Restoring IP Rights After the Destructive, Unjust Antitrust Rendering in FTC v. Qualcomm

If a judge ever botched an antitrust case involving patents, the prize may go to federal district Judge Lucy Koh for her ruling in favor of the Federal Trade Commission (FTC) in its antitrust action against Qualcomm. The intersection of intellectual property and antitrust is riddled with land mines and booby traps. The danger of getting an IP issue in this vicinity wrong becomes all the more likely after the Koh ruling and, thus, all the more dangerous and far-reaching. Judge Koh managed to step on several trip wires in her decision for the FTC in a case that should never have been brought, never tried, and should have been withdrawn or dropped. The damage from this ruling will reverberate far beyond the global leader in wireless connectivity technology the FTC unfairly hammered in this case. “Patents are a form of property,” Assistant Attorney General for Antitrust Makan Delrahim has said, “and the right to exclude is one of the most fundamental bargaining rights a property owner possesses. Rules that deprive a patent holder from exercising this right . . . undermine the incentive to innovate.” Basic principles like property rights, exclusivity, dynamic competition and the incentive to innovate escaped Judge Koh’s grasp.

Innovator Organizations Applaud Delrahim Action on SEPs, Plead for Restoration of Injunctive Relief for Infringement

A number of organizations, including Ericsson, Nokia, Philips, Qualcomm, the Innovation Alliance and the Licensing Executives Society, have sent two separate letters to U.S. Attorney General William Barr, USPTO Director Andrei Iancu, and Secretary of Commerce Wilbur Ross stating their support for the United States’ decision to withdraw the Department of Justice, Antitrust Division’s assent to the 2013 joint DOJ-U.S. Patent and Trademark Office “Policy Statement on Remedies for Standards-Essential Patents Subject to Voluntary F/RAND Commitments” (the 2013 Joint Policy Statement). The letter sent by Ericsson, Nokia, Philips, and Qualcomm begins by explaining that those signing the letters collectively spend many billions of dollars annually to “the development of cutting-edge that substantially contribute to the social welfare and quality of life of U.S. consumers,” and “and employ tens of thousands of people in the U.S.” The letter goes on to explain that injunctions are necessary to address the widespread patent infringement that has occurred in recent years; infringement that risks innovators’ ability to continue to innovate and create next generation technologies. Without property protections it is economically irrational to invest the billions of dollars required to create cutting-edge technologies.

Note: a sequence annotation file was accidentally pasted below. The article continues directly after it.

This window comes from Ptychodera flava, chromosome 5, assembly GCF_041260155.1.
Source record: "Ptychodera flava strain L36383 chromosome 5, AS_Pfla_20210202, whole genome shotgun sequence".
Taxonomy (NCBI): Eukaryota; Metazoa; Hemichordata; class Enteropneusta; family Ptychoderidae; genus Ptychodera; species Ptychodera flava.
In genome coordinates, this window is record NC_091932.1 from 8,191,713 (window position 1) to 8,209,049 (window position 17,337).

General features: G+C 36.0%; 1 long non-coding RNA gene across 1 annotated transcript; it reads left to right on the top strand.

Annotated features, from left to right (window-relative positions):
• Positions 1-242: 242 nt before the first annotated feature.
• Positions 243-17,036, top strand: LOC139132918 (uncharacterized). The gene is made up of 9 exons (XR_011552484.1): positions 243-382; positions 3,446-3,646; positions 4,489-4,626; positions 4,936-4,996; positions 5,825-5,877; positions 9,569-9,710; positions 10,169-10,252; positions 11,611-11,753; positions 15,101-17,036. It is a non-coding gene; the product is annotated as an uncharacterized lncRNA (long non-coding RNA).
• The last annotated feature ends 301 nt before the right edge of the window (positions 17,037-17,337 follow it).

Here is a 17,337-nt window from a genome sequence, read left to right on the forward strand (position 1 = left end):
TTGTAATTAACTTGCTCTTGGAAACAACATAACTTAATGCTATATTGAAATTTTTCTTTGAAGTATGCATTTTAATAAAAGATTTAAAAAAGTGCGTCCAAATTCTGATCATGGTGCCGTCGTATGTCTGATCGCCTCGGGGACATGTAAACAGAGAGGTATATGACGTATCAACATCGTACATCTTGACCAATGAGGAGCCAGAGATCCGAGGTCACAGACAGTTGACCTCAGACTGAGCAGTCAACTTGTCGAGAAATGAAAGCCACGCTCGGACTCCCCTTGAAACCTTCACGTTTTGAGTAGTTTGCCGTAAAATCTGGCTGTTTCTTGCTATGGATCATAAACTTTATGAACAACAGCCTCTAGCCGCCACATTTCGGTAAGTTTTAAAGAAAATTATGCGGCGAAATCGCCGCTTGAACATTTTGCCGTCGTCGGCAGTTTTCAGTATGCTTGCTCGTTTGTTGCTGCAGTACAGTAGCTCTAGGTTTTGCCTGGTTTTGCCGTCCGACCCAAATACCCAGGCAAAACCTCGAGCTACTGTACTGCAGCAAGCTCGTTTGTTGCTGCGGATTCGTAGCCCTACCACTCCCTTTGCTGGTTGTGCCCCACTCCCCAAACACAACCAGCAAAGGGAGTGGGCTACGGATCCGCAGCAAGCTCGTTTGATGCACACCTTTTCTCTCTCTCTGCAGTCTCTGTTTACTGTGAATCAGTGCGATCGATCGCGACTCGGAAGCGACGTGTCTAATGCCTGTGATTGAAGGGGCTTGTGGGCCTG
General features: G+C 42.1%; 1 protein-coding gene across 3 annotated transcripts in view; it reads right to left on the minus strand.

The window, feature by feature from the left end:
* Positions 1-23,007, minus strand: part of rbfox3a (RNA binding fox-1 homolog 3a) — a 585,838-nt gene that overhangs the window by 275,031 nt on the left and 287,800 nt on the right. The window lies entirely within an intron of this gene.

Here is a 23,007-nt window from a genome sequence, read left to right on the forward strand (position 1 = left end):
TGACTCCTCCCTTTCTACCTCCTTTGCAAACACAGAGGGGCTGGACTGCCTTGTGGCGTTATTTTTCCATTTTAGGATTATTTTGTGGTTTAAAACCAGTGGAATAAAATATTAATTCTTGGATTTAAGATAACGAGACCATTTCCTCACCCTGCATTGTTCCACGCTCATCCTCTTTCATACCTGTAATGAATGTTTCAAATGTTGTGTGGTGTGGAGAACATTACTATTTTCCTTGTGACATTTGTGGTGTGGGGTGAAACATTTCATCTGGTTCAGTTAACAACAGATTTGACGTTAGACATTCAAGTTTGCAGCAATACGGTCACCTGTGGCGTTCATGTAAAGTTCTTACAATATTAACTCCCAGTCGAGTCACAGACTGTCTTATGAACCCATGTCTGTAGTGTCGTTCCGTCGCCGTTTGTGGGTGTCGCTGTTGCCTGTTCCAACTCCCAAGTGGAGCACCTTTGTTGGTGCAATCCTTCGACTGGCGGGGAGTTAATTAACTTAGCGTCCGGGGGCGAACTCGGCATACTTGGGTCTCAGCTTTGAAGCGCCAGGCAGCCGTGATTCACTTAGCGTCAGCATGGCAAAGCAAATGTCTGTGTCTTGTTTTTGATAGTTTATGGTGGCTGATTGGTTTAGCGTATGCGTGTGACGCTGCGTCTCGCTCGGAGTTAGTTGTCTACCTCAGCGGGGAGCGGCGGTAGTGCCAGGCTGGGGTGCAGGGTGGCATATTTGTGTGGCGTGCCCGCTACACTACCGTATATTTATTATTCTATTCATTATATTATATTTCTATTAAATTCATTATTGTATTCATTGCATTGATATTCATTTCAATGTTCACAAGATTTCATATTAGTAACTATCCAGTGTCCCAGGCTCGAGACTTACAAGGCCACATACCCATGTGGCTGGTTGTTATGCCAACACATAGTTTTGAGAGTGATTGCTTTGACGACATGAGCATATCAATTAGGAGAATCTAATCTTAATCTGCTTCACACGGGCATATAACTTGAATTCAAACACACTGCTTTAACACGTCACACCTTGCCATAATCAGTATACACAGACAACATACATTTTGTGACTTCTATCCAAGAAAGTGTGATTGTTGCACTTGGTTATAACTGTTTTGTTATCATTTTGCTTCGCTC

FTC v. Qualcomm: Court Requires Licensing of Standard Essential Patents to Competitors

The Qualcomm decision is unique in that it appears to be the first decision to require a SEP holder to license its patented technology to its competitors, and not just its downstream customers, on FRAND terms.  This decision casts doubt on the longstanding practice, common in industries such as the telecommunication and automotive industries, in which SEP holders seek to secure “FRAND” licenses with downstream companies that make finished products, while refusing to license (or licensing on non-FRAND terms) those same SEPs to their competitors or other companies further up the supply chain (such as component suppliers).  The decision also emphasizes U.S. courts’ focus on the express language of SSOs’ IPR policies and the willingness to review the SSO guidelines in interpreting the agreements SEP holders enter into with SSOs.  In this regard, the decision may bode well for SEP implementers, given the court’s broad understanding of what it means to “practice” a relevant standard and its view that SEP holders’ FRAND obligations extend to all potential licensees, irrespective of their position in the supply chain.

An Exclusive Interview with USPTO Director Andrei Iancu

Director Iancu is knowingly and intentionally seeking to provide hope in the words he speaks because he believes a strong patent system is necessary for the U.S. economy to flourish. In part one of our interview we also discussed the need for transparency, and the troubling Freedom of Information Act processes employed by the Office that seem hopelessly broken. We discussed the posts grant challenge process, the PTAB, experience level of the Administrative Patent Judges on the PTAB and inter partes review.

DOJ Antitrust Chief Raises Standard Setting Concerns

Increasingly, Delrahim’s speeches are moving past where he began in his USC speech in November 2017, discussing this being the appropriate time to now have a discussion about the proper role antitrust enforcement plays with respect to standard setting, to his LeadershIP April 2018 speech where he explained the Antitrust Division will not hesitate to enforce against collusive anticompetitive conduct detrimental to patent owners. Furthermore, Delrahim has now several times discussed his view that in a free market, competition based economy the remedy for patent owners violating obligations to SSOs is a contractual remedy, not an antitrust remedy.